• Wallpapers were customizable when iOS first launched. Wireless syncing did exists to a certain extent, like photos and docs, Apple used other processors (which they paid for) and developed their own, they had patents for front facing camera they could probably use for the phones that they had on the macs, voice dictation was on the first iPhone (not as advanced as Siri though) along with Macs, Apple has NFC patents years before Samsung released it on their phones, but they were concerned with transferring of copyrighted material and malware.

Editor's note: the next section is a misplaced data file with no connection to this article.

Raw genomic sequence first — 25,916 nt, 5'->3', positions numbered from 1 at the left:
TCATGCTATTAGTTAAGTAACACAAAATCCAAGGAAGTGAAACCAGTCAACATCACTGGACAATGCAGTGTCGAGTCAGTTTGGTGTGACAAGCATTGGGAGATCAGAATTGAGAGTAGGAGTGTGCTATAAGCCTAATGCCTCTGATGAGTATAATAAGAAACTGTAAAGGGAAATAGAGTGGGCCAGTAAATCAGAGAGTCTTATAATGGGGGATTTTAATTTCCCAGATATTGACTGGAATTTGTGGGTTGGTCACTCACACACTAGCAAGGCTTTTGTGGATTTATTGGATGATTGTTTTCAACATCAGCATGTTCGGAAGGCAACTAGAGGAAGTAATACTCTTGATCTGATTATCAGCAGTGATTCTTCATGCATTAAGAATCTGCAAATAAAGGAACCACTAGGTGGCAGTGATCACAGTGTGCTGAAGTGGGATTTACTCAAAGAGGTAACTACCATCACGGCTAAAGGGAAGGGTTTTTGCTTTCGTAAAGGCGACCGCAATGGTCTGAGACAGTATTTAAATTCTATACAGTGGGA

• This all started because Samsung did not want to do what Apple and Microsoft agreed to do. Apple and Microsoft have an agreement to view each other’s patents and see what they are working on so they don’t copy each other. Samsung turned Apple down, and instead copied a lot of what they were doing. Hence the 100+ page internal document that Samsung made showing how their phones should be more like Apples which killed their case and awarded Apple almost a billion dollars last year.

      • danbridgland says:

        Apple and HTC also formed a cross licensing agreement. Would be crest to know the term of that agreement.

      • danbridgland says:

        Also. They don’t view each other’s work as such. They agree to licence certain granted patents. The patents are public domain. The right to enforce the patent and licence it lies with the assignee or owner.